Virginia Watson Interview – Plays exactly as it reads.

Divided We Fall – T-Bone calls for his Latino gangbanging brethren to come together in peace and unity. Our host sounds confident and comfortable over the dope mid-tempo backdrop. This was solid.

Barrio Blues – “Barrio” is Spanish for “neighborhood.”  Based on Bone’s content, I believe he saying he’s got the “hood blues.” This wasn’t a great song, but it makes for decent filler material.

Gloria Estefan Interlude – This was super corny and very useless.

Predicador de la Calle – Translates to “Street Preacher”. T-Bone spits the entire song in Spanish, so I’m not sure what he’s saying, but his flow and the instrumental are on point.

Hoodlums PrayerRedeemed Hoodlum ends with a very drab instrumental and T-Bone rapping in a cadence and flow reminiscent of 1984. I don’t care if this was supposed to be a prayer, this was terrible.

You may not agree with T-Bone’s theology or content (I’ll even admit that the whole “buckin’ demons down” is kind of cheesy), but after listening to Redeemed Hoodlum there’s no denying that the dude can spit. And when you combine T-Bone’s skill and charisma with the quality production that LA Posse laced Redeemed Hoodlum with, you got a winner. And the church said…amen.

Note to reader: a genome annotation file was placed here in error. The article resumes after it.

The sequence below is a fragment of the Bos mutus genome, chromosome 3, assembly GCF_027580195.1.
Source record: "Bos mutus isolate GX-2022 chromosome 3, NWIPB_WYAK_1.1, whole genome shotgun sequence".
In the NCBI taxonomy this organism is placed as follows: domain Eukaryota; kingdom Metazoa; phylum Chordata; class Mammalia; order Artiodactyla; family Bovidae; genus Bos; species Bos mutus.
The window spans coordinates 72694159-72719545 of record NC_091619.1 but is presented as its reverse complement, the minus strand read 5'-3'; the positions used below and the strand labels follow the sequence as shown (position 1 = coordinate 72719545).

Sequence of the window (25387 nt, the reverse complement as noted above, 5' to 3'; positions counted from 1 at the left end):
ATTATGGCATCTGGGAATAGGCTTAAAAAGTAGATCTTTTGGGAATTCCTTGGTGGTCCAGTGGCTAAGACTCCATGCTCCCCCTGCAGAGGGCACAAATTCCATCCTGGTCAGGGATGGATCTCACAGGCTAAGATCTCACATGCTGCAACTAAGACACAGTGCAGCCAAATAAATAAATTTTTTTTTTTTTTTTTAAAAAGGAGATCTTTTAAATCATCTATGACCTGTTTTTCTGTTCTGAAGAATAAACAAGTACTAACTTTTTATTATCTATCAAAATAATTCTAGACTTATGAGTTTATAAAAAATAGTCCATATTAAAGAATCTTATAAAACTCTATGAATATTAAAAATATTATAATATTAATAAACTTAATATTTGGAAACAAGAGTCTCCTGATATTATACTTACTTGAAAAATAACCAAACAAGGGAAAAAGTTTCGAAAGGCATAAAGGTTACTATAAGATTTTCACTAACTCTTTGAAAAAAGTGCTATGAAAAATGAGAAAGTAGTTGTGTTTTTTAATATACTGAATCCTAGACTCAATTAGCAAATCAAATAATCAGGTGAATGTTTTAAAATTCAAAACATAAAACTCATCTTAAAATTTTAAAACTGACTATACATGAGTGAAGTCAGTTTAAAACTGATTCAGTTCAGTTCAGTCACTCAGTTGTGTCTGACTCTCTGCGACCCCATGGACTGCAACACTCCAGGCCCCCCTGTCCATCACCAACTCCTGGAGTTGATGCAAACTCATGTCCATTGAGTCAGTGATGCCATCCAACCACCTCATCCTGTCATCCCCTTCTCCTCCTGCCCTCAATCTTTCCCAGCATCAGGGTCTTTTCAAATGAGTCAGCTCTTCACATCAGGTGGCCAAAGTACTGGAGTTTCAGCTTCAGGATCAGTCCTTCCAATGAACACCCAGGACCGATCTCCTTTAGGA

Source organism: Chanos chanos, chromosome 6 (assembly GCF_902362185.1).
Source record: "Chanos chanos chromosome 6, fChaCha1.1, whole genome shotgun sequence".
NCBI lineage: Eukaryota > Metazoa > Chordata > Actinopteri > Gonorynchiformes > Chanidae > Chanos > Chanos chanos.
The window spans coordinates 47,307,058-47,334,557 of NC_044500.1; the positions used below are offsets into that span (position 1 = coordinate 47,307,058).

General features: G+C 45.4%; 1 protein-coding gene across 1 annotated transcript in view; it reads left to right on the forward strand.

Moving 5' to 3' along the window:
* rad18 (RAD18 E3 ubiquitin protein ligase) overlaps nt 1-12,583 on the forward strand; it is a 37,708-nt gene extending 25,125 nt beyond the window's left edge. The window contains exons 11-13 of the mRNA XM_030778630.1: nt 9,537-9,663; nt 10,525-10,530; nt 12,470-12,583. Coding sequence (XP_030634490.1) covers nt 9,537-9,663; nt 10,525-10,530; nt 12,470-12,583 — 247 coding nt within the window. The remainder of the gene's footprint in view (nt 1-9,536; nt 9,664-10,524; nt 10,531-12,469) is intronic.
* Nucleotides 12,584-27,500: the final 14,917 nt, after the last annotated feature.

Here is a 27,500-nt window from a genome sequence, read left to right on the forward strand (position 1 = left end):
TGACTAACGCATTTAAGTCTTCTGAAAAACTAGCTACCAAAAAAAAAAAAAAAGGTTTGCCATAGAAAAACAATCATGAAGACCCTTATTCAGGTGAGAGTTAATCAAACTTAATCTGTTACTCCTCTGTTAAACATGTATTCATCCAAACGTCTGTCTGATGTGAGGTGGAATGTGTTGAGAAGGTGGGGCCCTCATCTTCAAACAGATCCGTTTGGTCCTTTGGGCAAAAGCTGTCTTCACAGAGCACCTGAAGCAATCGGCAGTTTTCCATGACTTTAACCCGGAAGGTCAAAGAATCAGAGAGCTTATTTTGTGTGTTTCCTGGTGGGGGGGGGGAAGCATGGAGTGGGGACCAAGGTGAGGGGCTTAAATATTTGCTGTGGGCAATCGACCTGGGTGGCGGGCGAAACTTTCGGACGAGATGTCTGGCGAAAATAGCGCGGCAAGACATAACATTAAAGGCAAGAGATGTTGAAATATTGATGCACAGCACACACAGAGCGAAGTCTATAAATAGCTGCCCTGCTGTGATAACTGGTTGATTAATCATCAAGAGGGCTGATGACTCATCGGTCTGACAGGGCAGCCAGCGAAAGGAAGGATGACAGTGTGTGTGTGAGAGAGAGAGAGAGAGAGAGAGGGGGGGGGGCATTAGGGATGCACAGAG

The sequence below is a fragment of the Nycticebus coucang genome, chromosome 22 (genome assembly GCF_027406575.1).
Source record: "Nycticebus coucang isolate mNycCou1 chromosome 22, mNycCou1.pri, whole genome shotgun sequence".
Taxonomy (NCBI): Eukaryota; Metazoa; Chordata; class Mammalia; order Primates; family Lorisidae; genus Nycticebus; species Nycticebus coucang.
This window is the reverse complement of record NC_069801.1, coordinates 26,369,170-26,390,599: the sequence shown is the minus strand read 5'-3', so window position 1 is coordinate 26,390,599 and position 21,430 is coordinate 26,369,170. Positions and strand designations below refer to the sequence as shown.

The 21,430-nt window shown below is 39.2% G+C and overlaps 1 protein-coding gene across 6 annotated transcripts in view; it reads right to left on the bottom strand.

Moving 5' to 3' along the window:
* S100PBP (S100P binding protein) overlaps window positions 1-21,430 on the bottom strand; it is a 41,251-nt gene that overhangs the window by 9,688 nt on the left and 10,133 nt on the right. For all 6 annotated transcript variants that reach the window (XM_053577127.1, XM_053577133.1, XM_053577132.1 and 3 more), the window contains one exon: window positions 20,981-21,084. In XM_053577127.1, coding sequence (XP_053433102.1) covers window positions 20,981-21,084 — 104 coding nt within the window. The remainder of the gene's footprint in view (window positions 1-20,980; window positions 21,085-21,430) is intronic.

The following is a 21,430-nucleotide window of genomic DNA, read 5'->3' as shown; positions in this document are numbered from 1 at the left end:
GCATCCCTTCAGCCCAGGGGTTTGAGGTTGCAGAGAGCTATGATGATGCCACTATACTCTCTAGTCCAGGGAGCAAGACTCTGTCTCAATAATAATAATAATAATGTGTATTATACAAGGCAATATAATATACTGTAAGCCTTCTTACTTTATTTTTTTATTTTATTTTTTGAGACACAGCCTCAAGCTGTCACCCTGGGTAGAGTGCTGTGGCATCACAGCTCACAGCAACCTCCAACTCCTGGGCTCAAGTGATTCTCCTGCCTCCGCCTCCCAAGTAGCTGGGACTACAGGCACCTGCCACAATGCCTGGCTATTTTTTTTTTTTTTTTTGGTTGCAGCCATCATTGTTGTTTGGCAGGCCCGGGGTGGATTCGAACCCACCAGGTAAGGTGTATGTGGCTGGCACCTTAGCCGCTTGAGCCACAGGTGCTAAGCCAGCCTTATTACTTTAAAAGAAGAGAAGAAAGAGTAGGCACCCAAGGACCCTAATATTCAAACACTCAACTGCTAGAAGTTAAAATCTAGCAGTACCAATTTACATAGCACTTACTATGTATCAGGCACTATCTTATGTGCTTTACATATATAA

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2 Responses to T-Bone – Redeemed Hoodlum (August 1993)

  1. Kareem Shareef says:

    I haven’t heard this album but I did buy his album a hoodlums testimony on cassette tape back in the day. He is a solid rapper but he likes to imitate other rappers. On one album he does a snoop dog voice through out the album and it is annoying. I think it’s the album that looks like the parliament Aqua boogie album cover with the big bird screaming in his ear.

    • deedub77 says:

      Yeah that “Gospelalphamegafunk” was pretty corny from what I remember. T-Bone has followed the “secular” hip-hop trends throughout his career, but his first three or four albums were pretty solid from what I remember. Thanks for reading!